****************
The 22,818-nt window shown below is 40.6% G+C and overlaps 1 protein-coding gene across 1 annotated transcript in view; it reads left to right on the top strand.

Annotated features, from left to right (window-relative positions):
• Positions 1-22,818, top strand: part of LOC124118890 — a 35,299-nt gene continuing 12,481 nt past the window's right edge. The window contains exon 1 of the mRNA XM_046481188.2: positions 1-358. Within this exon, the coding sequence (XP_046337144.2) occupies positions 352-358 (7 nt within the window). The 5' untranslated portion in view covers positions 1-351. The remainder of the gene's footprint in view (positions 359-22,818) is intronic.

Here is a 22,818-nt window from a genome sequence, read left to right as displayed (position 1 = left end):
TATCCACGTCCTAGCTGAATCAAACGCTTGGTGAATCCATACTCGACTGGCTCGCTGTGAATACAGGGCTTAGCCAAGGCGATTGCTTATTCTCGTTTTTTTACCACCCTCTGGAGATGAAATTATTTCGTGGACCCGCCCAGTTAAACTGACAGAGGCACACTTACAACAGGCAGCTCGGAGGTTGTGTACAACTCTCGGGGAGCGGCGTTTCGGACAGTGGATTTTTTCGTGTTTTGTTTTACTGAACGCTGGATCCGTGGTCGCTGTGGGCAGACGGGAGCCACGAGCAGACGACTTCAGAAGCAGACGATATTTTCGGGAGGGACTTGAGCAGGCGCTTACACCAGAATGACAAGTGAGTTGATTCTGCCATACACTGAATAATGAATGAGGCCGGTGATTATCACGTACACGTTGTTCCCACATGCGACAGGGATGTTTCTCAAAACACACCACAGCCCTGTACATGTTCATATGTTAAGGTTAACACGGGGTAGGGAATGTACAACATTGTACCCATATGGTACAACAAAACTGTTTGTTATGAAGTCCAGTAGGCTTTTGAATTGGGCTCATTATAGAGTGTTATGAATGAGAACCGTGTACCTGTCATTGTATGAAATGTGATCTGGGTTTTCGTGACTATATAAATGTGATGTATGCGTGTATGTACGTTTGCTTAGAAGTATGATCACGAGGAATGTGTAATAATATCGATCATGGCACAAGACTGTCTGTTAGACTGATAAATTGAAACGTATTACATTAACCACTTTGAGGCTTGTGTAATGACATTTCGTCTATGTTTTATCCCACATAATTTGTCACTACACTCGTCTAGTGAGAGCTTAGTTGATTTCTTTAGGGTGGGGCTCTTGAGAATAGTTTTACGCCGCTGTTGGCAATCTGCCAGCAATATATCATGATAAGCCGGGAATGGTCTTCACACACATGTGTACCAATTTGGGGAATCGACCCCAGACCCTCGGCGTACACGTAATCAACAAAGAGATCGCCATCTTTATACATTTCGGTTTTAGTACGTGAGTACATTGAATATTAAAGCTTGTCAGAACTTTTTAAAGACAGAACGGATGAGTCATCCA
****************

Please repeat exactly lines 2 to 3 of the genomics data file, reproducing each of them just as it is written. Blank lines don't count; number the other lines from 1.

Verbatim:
Annotated features, from left to right (window-relative positions):
• Positions 1-22,818, top strand: part of LOC124118890 — a 35,299-nt gene continuing 12,481 nt past the window's right edge. The window contains exon 1 of the mRNA XM_046481188.2: positions 1-358. Within this exon, the coding sequence (XP_046337144.2) occupies positions 352-358 (7 nt within the window). The 5' untranslated portion in view covers positions 1-351. The remainder of the gene's footprint in view (positions 359-22,818) is intronic.